Bay Bridge

Lawmakers seek probe as doubts are raised on Bay Bridge opening

Elected officials voiced increasing doubts Monday about opening the new San Francisco-Oakland Bay Bridge as planned on Labor Day weekend, and asked for a formal investigation into state management of the massive construction project.

Their comments followed a Sunday Sacramento Bee investigation into corrosion of steel tendons that support the span's skyway viaduct - the latest problem for the troubled $6.4 billion bridge.

After months of largely dismissing concerns about Bay Bridge structural integrity, Gov. Jerry Brown conceded doubts Monday about meeting the Labor Day schedule. "I'm not going to predict," Brown said of the bridge's opening date. "First, we want to make it safe."

San Francisco Supervisor David Campos, a member of the Metropolitan Transportation Commission, which holds financial responsibility for Bay Area toll bridges, went further than the governor.

"Given all the questions on bolts and tendons," Campos said in an interview, "I don't think a hard deadline makes sense. The goal would be to open the bridge as soon as possible but no sooner than we can ensure its safety. At this point, I don't think a Labor Day opening is realistic."

Sen. Anthony Cannella, R-Ceres, a member of the transportation committee and an engineer, said the opening date must be delayed if safety remained in doubt.

Cannella and state Sen. Mark DeSaulnier, D-Concord, chair of the Senate Transportation and Housing Committee, called for a comprehensive investigation of previously reported problems with broken and suspect bolts, and flawed welds on the suspension span, as well as the skyway corrosion issues.

He said that the state attorney general, federal officials, or his own committee should conduct the probe. It should require California Department of Transportation executives to testify under oath and compel them to produce internal documents that show who made decisions that led to the current problems, who dissented in those decisions and why, DeSaulnier said.

"With the level of personal exposure right now (for Caltrans officials) ... there is always the concern that there is documentation that gets lost or destroyed," he said.

"Up until now, the Bay Bridge has been the biggest project in the history of the state," but the planned Delta water tunnels and high-speed rail projects would be far larger, Cannella said. "We had better figure out what went wrong so we don't duplicate it in those other projects."

Experts told The Bee that a major earthquake could disable sections of the skyway due to tendon corrosion. Caltrans and the skyway builder ignored universally accepted methods to prevent corrosion, experts told The Bee. Such problems could cause expensive maintenance headaches that rarely afflict similar modern bridges.

"This issue does not affect the safety, strength or the lifespan of the Skyway," Caltrans said in a written statement Monday. "... Corrosion of steel tendons inside the bridge was extremely limited and was addressed."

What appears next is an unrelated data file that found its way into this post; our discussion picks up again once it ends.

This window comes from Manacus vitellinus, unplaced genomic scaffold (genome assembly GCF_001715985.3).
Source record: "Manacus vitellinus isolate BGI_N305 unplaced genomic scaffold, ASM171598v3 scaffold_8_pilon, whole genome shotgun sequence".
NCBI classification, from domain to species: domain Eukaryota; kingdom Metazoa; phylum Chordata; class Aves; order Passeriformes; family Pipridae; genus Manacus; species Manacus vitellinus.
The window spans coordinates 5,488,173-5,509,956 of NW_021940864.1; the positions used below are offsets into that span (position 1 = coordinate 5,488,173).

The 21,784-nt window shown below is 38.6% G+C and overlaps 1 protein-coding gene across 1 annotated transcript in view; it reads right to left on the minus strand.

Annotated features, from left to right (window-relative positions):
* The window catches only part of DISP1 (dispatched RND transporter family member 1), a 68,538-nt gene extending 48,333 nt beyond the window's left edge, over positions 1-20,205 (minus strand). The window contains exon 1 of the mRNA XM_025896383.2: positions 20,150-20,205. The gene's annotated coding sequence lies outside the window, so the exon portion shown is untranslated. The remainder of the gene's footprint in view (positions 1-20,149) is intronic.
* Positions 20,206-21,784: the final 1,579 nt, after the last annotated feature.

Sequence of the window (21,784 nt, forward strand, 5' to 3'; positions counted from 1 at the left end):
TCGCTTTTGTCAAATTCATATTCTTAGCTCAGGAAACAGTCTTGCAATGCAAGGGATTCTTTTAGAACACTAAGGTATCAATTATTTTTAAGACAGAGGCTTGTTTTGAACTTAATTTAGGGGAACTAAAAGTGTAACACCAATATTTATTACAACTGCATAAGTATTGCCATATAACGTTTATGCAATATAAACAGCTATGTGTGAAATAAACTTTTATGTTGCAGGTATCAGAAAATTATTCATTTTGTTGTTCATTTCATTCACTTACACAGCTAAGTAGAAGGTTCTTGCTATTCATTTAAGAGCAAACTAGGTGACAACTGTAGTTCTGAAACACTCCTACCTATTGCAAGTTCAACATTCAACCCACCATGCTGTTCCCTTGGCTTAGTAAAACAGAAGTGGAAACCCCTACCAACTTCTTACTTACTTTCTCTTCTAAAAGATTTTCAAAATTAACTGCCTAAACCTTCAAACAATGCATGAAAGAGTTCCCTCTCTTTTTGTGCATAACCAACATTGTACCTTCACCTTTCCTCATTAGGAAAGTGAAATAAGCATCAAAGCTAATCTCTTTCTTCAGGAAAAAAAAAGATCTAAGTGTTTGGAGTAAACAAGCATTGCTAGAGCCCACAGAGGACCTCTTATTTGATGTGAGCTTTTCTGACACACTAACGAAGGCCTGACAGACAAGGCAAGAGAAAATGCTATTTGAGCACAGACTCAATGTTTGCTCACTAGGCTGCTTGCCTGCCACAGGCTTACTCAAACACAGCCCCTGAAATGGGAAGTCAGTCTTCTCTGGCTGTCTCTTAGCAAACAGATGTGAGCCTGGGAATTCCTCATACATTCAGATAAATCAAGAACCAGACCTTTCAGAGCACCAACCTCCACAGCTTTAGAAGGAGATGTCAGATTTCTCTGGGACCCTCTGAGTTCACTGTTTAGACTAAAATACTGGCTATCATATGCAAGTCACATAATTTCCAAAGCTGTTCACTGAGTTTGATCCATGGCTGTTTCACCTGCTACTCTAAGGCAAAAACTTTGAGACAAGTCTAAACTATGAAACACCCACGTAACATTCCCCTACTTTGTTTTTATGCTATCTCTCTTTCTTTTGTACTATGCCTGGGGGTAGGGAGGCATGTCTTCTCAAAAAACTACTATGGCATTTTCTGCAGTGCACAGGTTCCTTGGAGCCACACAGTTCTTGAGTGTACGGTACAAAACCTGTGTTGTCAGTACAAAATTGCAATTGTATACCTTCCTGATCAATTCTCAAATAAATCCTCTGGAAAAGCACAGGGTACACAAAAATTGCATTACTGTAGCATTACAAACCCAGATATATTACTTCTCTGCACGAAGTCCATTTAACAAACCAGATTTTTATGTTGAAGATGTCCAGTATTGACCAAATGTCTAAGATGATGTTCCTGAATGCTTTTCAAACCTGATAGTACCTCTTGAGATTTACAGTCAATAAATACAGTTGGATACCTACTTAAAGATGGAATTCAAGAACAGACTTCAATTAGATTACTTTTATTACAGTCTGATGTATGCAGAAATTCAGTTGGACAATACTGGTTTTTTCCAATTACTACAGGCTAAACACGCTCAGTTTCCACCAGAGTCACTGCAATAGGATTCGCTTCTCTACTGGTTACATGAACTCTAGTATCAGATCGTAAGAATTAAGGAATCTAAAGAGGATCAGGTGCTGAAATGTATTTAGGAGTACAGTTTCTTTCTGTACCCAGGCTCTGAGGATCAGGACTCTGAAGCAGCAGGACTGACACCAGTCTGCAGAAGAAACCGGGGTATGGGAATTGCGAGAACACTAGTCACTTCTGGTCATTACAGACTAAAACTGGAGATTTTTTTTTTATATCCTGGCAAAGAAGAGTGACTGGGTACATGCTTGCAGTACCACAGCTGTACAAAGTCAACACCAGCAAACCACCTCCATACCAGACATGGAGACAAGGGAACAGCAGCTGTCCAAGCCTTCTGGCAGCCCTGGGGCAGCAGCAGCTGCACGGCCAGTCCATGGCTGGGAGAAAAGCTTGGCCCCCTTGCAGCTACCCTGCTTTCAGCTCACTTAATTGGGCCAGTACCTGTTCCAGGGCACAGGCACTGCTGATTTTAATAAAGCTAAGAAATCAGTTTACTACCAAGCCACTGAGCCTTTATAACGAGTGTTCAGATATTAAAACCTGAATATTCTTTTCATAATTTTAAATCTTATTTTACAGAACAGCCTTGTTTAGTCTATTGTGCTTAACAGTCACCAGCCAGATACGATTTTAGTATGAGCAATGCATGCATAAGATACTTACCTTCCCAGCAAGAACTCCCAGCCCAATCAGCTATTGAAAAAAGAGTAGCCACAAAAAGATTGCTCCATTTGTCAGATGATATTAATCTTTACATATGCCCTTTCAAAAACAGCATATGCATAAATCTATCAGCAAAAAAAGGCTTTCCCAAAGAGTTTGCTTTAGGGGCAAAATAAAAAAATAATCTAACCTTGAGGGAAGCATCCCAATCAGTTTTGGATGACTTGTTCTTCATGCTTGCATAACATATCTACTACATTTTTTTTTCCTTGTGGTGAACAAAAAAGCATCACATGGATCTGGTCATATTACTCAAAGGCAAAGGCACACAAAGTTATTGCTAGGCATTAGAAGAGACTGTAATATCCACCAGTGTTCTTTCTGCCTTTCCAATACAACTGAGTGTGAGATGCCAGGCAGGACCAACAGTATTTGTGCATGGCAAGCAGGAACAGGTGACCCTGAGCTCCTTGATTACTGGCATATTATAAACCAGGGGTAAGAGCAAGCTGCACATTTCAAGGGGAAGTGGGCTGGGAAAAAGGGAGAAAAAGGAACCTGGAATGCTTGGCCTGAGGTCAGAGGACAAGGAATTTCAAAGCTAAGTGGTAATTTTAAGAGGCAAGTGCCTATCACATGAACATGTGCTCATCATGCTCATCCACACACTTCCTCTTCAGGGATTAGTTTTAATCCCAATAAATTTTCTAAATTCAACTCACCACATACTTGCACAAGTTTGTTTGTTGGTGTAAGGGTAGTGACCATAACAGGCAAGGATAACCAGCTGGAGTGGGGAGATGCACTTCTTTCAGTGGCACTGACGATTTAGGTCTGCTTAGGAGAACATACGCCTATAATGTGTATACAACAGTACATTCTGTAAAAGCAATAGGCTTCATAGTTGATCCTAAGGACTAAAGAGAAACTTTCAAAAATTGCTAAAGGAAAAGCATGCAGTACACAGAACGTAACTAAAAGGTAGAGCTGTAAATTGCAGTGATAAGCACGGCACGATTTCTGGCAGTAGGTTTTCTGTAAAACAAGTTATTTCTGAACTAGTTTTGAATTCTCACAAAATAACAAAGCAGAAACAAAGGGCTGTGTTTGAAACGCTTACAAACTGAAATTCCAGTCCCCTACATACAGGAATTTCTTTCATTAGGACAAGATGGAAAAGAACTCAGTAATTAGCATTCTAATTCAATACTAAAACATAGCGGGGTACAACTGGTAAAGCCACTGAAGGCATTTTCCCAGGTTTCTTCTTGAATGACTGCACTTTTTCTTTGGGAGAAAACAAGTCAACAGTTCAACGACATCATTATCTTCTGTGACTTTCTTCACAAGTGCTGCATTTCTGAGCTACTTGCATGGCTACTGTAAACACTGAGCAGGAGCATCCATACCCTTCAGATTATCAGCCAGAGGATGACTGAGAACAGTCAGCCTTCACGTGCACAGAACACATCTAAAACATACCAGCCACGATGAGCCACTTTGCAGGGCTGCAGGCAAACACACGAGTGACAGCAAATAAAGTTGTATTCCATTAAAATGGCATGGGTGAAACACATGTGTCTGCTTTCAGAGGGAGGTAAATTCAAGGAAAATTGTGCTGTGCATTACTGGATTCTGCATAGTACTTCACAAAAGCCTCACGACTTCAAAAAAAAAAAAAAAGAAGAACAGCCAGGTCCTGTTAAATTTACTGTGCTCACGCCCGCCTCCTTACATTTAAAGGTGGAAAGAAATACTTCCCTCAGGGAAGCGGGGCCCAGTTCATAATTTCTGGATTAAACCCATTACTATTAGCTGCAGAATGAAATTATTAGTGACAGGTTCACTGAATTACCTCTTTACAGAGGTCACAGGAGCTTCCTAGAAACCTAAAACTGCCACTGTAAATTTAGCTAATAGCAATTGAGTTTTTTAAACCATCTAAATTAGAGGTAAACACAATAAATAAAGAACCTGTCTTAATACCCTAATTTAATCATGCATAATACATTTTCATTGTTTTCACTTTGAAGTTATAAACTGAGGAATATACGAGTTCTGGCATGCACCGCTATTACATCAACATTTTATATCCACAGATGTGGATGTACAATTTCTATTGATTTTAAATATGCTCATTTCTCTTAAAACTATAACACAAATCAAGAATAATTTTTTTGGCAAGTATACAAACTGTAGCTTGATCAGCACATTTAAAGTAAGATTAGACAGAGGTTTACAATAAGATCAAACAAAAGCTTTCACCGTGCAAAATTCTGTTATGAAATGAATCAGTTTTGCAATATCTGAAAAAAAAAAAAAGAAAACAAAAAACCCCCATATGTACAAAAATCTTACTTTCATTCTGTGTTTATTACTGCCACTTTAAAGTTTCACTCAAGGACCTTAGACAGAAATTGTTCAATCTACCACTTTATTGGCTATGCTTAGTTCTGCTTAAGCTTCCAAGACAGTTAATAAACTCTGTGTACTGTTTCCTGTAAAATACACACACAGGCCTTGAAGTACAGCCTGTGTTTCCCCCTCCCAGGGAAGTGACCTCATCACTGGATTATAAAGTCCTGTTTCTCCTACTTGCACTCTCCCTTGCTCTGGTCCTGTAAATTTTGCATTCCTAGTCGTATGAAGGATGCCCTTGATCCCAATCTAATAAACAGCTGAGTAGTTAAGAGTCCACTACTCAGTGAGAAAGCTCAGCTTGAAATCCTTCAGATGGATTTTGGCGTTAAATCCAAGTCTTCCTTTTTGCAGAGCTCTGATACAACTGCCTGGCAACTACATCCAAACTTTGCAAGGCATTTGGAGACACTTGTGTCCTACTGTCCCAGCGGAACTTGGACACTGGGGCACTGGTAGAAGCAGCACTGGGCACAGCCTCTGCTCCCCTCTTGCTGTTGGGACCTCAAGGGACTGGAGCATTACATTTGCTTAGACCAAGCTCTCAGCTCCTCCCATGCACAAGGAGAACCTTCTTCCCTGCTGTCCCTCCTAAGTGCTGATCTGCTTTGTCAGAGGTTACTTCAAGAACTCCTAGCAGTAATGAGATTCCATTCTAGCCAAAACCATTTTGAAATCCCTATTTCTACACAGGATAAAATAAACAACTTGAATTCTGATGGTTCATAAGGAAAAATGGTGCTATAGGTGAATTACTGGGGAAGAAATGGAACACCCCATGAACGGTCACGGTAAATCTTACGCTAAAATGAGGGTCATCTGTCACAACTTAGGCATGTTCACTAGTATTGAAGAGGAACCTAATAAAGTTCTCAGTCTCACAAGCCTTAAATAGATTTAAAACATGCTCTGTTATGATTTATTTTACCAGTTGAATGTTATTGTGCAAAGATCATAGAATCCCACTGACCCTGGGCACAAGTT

But the construction record shows that Caltrans managers did not address frequent warnings from the agency's bridge inspectors until it was too late to head off substantial corrosion. Thomas Devine, a UC Berkeley engineering professor and a leading metallurgist, disagreed with Caltrans claims that its examination of the issue proved that the corrosion was insignificant.

Numerous scientific and methodological errors made the Caltrans findings "meaningless" and "essentially useless," Devine told The Bee.

Like other lawmakers, Cannella expressed frustration about the slow trickle of information coming out of Caltrans. "It's frustrating to me, as a lawmaker, to keep getting my information from The Sacramento Bee," Cannella said.

Campos said he was troubled by numerous cases in which Caltrans deviated from industry standards on the new bridge. Those factors left him wondering, he said, if other problems might still emerge.

"At every turn, they have tried to minimize the severity of the issues ..." Campos said, "undermining their own credibility with respect to the entire project."

Amy Rein Worth, chair of the Metropolitan Transportation Commission, said her group will thoroughly review all current questions about the new span, including doubts about the foundation of the suspension span tower.

Concerns about the structural integrity of the foundation were described in a series of Bee investigations, and are now under review by a panel of experts coordinated by the Legislative Analyst's Office. That panel might be asked to expand its work to review the bolt and tendon issues.

"My expectation is that the report we get back from Caltrans will be comprehensive and complete," Worth said. "It's the only way we can restore credibility in the bridge and the process."

Lawmakers said that they are mindful of the urgency to open the new bridge, given that the old span currently in service is not earthquake-safe.

But opening the new bridge before resolving quality control questions could increase the cost and difficulty of repairs on a structure used by hundreds of thousands of cars and trucks daily.

"There are no good answers in that kind of scenario," DeSaulnier said.

Call The Bee's Charles Piller, (916) 321-1113. Follow him on Twitter @cpiller.

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